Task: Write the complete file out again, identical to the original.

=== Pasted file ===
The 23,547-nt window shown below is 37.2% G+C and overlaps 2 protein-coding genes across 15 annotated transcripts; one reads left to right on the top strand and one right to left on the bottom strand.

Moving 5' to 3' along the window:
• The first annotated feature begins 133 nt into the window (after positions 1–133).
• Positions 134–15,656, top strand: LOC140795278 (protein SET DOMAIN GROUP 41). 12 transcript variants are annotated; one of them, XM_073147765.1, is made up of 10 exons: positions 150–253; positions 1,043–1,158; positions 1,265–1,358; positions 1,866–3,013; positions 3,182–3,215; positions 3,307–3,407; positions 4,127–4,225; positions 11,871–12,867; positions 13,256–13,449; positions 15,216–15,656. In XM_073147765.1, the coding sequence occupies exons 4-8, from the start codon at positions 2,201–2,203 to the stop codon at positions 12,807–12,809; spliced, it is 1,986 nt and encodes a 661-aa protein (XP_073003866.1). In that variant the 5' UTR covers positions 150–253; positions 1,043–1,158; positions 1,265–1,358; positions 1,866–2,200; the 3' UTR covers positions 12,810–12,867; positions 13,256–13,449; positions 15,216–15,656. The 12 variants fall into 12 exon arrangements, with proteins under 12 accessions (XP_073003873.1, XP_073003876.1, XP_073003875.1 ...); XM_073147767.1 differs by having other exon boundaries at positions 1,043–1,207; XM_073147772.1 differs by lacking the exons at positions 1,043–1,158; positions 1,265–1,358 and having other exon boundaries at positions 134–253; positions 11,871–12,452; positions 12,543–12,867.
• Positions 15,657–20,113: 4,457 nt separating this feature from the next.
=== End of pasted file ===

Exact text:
The 23,547-nt window shown below is 37.2% G+C and overlaps 2 protein-coding genes across 15 annotated transcripts; one reads left to right on the top strand and one right to left on the bottom strand.

Moving 5' to 3' along the window:
• The first annotated feature begins 133 nt into the window (after positions 1–133).
• Positions 134–15,656, top strand: LOC140795278 (protein SET DOMAIN GROUP 41). 12 transcript variants are annotated; one of them, XM_073147765.1, is made up of 10 exons: positions 150–253; positions 1,043–1,158; positions 1,265–1,358; positions 1,866–3,013; positions 3,182–3,215; positions 3,307–3,407; positions 4,127–4,225; positions 11,871–12,867; positions 13,256–13,449; positions 15,216–15,656. In XM_073147765.1, the coding sequence occupies exons 4-8, from the start codon at positions 2,201–2,203 to the stop codon at positions 12,807–12,809; spliced, it is 1,986 nt and encodes a 661-aa protein (XP_073003866.1). In that variant the 5' UTR covers positions 150–253; positions 1,043–1,158; positions 1,265–1,358; positions 1,866–2,200; the 3' UTR covers positions 12,810–12,867; positions 13,256–13,449; positions 15,216–15,656. The 12 variants fall into 12 exon arrangements, with proteins under 12 accessions (XP_073003873.1, XP_073003876.1, XP_073003875.1 ...); XM_073147767.1 differs by having other exon boundaries at positions 1,043–1,207; XM_073147772.1 differs by lacking the exons at positions 1,043–1,158; positions 1,265–1,358 and having other exon boundaries at positions 134–253; positions 11,871–12,452; positions 12,543–12,867.
• Positions 15,657–20,113: 4,457 nt separating this feature from the next.